Submitted by Cherri Foytlin
This is my full speech from the foot of the Edmund Pettus Bridge in Selma, Alabama, on Sunday, March 9, in commemoration of the 50th Commemoration of Bloody Sunday. Due to time constraints, the original was cut down to one minute, so I am sharing my full thoughts here.
Good afternoon! My name is Cherri Foytlin, I am the mother of six beautiful children, and I live in Rayne, Louisiana.
I would like to first recognize the land with which we are now standing as Muskogee Creek lands. I would like to remind you that the country known as the United States of America began with acts of genocide and that the blood of people of color spilled on this ground began 283 years ago. Violence in Selma against people of color did not begin or end 50 years ago – Selma is now!
As Reverend (William) Barber said, we come here to today not in celebration, but to remember and to know that there is still much work to be done in order to protect the rights of all people.
The thing is, at the time that Dr. King was taken from us, he was not finished in his work. And he left us a pretty large mandate of what he felt was needed to secure our futures. He called it The Poor People’s Campaign. It was his hope to mobilize the poor to be empowered to take action in our lives, to be at the front in building a society of inclusion and equality.
To do so we must be honest about where we have come from, and where we are today. The truth is that since the day that Dr. King was murdered, there are 10 million more people living in poverty in the United States. In fact, this town – Selma, has a poverty rate of 45 percent.
It is time to understand that this is not an accident, that the systems in this country are built to make this so, and that poverty is violence to all of our peoples.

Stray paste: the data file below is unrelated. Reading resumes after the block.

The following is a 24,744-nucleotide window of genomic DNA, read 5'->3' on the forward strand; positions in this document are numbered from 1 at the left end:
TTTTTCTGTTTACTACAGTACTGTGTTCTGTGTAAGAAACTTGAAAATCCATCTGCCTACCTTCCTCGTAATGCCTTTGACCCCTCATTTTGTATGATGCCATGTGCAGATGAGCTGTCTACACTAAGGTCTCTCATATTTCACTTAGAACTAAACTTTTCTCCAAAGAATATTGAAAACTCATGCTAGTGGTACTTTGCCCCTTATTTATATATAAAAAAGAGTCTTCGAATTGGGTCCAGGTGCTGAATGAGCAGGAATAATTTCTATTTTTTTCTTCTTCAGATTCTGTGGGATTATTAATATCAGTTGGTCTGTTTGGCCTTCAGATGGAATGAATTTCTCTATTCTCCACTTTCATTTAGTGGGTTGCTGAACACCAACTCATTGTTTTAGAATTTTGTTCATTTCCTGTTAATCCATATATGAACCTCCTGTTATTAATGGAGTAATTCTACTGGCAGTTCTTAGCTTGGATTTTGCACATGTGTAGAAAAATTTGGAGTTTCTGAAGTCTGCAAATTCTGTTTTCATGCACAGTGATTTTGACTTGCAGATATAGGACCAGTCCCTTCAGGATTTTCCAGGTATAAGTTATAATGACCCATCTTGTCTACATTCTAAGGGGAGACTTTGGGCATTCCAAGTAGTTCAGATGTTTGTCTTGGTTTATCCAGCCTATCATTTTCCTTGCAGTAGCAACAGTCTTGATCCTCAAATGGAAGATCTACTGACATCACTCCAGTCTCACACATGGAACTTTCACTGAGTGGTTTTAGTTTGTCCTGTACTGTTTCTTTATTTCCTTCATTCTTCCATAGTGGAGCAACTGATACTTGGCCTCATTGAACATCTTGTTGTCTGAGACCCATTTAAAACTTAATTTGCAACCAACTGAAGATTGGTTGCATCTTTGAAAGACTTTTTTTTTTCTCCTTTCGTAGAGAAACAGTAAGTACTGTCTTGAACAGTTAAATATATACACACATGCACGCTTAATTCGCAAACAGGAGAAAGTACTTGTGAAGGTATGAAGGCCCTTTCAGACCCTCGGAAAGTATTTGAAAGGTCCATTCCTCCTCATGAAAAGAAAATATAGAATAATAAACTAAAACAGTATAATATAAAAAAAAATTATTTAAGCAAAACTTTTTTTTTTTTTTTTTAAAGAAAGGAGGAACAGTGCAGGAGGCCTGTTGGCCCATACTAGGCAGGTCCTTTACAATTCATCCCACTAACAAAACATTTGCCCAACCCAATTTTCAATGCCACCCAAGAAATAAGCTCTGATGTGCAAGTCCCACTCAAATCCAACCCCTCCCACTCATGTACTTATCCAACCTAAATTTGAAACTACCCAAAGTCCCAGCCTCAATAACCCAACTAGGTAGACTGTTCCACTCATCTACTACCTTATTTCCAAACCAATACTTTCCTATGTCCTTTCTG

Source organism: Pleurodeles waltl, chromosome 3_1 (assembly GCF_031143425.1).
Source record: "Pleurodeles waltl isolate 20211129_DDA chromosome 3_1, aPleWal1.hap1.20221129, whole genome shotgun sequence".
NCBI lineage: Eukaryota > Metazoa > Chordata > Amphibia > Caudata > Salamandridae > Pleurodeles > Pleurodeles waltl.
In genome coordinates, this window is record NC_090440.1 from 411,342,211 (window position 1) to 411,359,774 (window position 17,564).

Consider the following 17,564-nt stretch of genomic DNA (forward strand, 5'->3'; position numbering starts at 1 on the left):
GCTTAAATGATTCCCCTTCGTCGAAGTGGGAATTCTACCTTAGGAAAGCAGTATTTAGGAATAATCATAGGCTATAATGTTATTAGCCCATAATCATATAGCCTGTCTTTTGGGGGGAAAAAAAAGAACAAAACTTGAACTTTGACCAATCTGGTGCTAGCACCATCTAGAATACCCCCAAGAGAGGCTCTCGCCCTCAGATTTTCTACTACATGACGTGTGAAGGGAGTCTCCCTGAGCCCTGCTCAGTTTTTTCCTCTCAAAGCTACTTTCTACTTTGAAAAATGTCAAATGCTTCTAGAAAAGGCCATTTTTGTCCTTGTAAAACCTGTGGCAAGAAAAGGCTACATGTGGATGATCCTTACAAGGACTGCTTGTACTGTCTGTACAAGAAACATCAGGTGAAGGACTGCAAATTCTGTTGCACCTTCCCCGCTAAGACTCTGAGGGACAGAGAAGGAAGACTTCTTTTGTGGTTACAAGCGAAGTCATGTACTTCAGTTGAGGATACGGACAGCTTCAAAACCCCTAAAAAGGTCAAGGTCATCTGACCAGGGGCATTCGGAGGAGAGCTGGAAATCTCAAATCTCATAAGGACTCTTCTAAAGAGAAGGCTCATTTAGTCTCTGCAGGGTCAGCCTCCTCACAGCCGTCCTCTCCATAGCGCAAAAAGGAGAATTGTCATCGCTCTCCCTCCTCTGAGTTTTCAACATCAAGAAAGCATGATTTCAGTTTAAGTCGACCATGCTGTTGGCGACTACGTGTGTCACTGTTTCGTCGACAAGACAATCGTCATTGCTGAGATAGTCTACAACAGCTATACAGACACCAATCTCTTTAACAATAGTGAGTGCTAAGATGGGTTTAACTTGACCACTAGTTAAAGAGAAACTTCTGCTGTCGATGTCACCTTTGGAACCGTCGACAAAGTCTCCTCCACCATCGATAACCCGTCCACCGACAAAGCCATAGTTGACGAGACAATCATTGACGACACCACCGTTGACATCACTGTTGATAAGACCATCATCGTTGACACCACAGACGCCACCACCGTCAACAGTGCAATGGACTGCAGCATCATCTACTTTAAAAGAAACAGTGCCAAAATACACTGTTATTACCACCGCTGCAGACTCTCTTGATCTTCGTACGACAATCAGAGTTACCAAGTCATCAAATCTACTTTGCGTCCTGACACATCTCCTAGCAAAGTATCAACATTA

We must remember the words of not only Dr. King, but of our dear Brother Malcolm who spoke of the knife driven in the backs of people of color. He spoke specifically of the dangers of celebrating a knife half removed.
A few minutes ago we crossed the Edmund Pettus Bridge, under that bridge is the Alabama River. This river is highly polluted. Our children cannot fish, swim or drink from this river without worry of becoming ill from these pollutants which were put there by several paper making corporations.
Twenty-five minutes from where we stand now, in the predominantly African-American community of Uniontown, residents are overburdened by the adverse effects of a poisonous landfill, a polluting cat-fish facility and they live with the terror of a coal ash dump.
The corporate assault on our air, land and water, which can more often be found in poor and minority communities, is nothing short of terrorism. It is an assault on our communities that deserves an equal response of protection.|
I have been poor my whole life, and I have been hungry. But the truth is that there are many ways to starve.
Today I am still hungry. I am hungry for education equality.
I am hungry for healthcare rather than no care.
I am hungry for a fair justice system.
I am hungry for truth.
I am hungry for freedom and respect.
I am hungry for full inclusion at the table of representation.
I am hungry for peace.
I am hungry for reverence toward our beautiful Mother Earth.
Mainly, I am hungry for an evolution of consciousness. For the understanding that every child is worth the struggles of this time, that every child has value, that THEY are our most precious natural resource.
On this day, we find ourselves at the point where past and present meet, we must be moved to think and act with the future in our minds and hearts.
It is time to complete Dr. King’s vision. It is time to reignite the Poor People’s Campaign!
Forward together! Not one step back!